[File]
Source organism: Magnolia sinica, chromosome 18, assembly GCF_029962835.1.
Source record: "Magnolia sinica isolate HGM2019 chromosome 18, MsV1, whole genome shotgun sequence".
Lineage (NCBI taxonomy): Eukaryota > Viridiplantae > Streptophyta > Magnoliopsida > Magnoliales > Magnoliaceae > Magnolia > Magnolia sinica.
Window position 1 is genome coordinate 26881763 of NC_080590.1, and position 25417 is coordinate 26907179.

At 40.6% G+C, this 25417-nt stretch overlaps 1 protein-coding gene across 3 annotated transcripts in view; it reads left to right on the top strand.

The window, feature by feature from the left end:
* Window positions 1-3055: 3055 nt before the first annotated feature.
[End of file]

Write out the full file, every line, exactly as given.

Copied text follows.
Source organism: Magnolia sinica, chromosome 18, assembly GCF_029962835.1.
Source record: "Magnolia sinica isolate HGM2019 chromosome 18, MsV1, whole genome shotgun sequence".
Lineage (NCBI taxonomy): Eukaryota > Viridiplantae > Streptophyta > Magnoliopsida > Magnoliales > Magnoliaceae > Magnolia > Magnolia sinica.
Window position 1 is genome coordinate 26881763 of NC_080590.1, and position 25417 is coordinate 26907179.

At 40.6% G+C, this 25417-nt stretch overlaps 1 protein-coding gene across 3 annotated transcripts in view; it reads left to right on the top strand.

The window, feature by feature from the left end:
* Window positions 1-3055: 3055 nt before the first annotated feature.